Lifestyle & Belief

Couples that sleep longer get along better, study says


A new study has found a link between getting adequate sleep and feeling appreciated in a relationship.


Carl Court

A new study has linked spousal happiness with sleep.

Researchers at UC Berkeley found that couples that do not get enough sleep often complain about the lack of appreciation they feel.

“Poor sleep may make us more selfish as we prioritize our own needs over our partner’s,” said study author Amie Gordon, a UC Berkeley psychologist, reported CBS News.

The study looked at the phenomenon "too tired to say thanks," which makes spouses feel unappreciated and unloved.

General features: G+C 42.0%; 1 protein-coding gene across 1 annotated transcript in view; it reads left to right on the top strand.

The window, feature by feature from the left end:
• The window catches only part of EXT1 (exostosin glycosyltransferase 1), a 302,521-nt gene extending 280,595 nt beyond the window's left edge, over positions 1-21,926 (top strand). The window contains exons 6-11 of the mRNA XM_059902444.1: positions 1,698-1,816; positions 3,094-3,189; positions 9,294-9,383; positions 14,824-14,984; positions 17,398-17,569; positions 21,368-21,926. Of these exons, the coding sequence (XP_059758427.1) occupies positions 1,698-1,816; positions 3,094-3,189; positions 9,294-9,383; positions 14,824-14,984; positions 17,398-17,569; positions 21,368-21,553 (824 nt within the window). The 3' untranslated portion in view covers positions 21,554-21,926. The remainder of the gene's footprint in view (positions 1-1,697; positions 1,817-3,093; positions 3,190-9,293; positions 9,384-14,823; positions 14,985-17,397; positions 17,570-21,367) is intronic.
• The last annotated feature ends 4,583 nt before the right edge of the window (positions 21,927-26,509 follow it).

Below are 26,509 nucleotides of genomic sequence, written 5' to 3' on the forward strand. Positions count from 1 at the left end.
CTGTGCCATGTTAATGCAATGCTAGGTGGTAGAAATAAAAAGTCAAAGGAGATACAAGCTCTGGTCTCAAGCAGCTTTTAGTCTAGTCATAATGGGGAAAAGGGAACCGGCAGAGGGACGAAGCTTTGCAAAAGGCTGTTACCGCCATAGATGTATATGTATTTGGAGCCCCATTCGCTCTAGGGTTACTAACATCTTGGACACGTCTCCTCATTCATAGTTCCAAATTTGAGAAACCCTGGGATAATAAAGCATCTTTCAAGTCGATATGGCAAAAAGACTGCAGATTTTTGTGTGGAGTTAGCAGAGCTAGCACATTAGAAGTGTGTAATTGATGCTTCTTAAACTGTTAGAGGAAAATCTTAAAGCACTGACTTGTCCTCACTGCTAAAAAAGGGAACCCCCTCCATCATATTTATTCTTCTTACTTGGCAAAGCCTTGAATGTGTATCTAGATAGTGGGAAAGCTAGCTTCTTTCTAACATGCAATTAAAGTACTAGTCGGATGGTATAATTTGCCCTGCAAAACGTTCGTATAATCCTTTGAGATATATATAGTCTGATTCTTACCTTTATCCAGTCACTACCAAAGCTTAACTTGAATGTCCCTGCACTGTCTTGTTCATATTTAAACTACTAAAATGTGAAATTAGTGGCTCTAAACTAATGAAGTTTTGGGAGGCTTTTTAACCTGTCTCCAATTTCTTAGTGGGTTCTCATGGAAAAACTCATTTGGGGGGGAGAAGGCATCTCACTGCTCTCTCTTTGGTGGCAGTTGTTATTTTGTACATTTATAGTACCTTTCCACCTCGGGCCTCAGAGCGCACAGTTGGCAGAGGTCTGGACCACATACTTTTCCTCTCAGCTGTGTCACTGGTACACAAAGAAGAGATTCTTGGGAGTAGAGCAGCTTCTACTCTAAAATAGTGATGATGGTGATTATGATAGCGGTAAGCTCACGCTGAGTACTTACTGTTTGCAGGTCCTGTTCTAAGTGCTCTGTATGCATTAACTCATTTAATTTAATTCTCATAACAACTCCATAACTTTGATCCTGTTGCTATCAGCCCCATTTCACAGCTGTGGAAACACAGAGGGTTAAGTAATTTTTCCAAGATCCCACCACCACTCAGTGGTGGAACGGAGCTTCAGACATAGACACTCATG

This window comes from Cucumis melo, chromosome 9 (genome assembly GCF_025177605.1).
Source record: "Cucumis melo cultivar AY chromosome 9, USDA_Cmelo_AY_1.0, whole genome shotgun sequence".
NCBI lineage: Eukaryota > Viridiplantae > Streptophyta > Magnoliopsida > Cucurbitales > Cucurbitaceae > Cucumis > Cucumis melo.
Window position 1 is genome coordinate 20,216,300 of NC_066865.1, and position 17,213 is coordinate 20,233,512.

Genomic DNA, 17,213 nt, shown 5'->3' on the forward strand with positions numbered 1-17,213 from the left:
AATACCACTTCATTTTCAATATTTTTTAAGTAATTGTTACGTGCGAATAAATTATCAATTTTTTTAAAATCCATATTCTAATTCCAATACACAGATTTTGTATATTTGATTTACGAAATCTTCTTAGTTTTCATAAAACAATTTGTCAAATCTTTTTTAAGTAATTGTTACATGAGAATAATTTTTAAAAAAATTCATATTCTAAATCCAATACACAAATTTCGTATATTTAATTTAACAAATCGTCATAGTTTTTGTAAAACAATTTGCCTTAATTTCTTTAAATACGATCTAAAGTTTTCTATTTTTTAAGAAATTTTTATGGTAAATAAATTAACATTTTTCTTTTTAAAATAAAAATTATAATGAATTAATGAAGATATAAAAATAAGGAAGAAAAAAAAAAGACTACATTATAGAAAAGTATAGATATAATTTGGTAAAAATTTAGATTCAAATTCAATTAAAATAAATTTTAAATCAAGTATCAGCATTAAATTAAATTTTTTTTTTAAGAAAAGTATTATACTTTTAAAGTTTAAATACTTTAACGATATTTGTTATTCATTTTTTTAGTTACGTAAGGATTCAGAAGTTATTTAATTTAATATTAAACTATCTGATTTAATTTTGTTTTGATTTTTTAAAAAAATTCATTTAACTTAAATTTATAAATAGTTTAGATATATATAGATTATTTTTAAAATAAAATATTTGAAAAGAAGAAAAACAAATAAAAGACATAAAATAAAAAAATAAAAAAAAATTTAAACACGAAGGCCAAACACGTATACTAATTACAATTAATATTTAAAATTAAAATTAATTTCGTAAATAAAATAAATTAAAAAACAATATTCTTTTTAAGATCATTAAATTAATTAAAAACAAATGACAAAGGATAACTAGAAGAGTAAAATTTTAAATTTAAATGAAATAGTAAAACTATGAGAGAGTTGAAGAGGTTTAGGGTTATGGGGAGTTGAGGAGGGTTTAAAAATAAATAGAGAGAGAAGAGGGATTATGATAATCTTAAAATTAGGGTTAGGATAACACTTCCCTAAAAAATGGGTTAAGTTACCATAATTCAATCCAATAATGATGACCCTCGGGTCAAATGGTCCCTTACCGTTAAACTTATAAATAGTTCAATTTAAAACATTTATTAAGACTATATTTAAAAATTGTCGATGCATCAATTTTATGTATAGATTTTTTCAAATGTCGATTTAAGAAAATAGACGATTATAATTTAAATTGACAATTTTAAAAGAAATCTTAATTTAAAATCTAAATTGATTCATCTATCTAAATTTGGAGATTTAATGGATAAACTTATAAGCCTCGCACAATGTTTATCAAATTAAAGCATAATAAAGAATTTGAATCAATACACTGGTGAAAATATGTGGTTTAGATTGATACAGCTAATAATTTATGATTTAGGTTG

Researchers used 60 couples for the various experiments.

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One study was based purely on interviews with questions regarding sleep and feelings of appreciation from their partner, said the Daily News.

Another study looked at couples while they completed problem-solving tasks.

Those who slept less showed less appreciation when their partner helped them.

The answer to the problem is simple said Gordon, according to Science Blog.

“Make sure to say to say ‘thanks’ when your partner does something nice."

“Let them know you appreciate them.”

The findings were presented on Jan. 19 at the Society for Personality and Social Psychologists annual meeting in New Orleans.